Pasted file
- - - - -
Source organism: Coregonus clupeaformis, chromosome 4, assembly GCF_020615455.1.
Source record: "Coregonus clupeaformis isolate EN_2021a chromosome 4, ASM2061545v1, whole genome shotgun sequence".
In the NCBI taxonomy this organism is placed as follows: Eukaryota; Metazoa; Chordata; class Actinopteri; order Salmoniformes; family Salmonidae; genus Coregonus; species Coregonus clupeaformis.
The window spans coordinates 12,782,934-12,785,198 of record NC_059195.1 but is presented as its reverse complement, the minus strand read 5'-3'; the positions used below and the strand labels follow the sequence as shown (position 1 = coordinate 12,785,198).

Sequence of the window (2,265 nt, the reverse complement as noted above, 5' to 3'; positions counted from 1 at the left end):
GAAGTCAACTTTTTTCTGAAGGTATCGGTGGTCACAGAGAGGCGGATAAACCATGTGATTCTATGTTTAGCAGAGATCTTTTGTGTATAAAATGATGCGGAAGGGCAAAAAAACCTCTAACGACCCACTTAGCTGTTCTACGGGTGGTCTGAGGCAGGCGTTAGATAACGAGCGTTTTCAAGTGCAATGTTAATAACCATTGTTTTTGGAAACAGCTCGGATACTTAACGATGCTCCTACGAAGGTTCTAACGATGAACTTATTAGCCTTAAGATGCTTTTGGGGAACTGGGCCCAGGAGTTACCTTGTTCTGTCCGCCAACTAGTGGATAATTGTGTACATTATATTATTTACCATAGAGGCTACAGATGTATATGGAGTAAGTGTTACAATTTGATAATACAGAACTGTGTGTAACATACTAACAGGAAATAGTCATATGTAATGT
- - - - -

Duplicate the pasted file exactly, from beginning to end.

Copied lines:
Source organism: Coregonus clupeaformis, chromosome 4, assembly GCF_020615455.1.
Source record: "Coregonus clupeaformis isolate EN_2021a chromosome 4, ASM2061545v1, whole genome shotgun sequence".
In the NCBI taxonomy this organism is placed as follows: Eukaryota; Metazoa; Chordata; class Actinopteri; order Salmoniformes; family Salmonidae; genus Coregonus; species Coregonus clupeaformis.
The window spans coordinates 12,782,934-12,785,198 of record NC_059195.1 but is presented as its reverse complement, the minus strand read 5'-3'; the positions used below and the strand labels follow the sequence as shown (position 1 = coordinate 12,785,198).

Sequence of the window (2,265 nt, the reverse complement as noted above, 5' to 3'; positions counted from 1 at the left end):
GAAGTCAACTTTTTTCTGAAGGTATCGGTGGTCACAGAGAGGCGGATAAACCATGTGATTCTATGTTTAGCAGAGATCTTTTGTGTATAAAATGATGCGGAAGGGCAAAAAAACCTCTAACGACCCACTTAGCTGTTCTACGGGTGGTCTGAGGCAGGCGTTAGATAACGAGCGTTTTCAAGTGCAATGTTAATAACCATTGTTTTTGGAAACAGCTCGGATACTTAACGATGCTCCTACGAAGGTTCTAACGATGAACTTATTAGCCTTAAGATGCTTTTGGGGAACTGGGCCCAGGAGTTACCTTGTTCTGTCCGCCAACTAGTGGATAATTGTGTACATTATATTATTTACCATAGAGGCTACAGATGTATATGGAGTAAGTGTTACAATTTGATAATACAGAACTGTGTGTAACATACTAACAGGAAATAGTCATATGTAATGT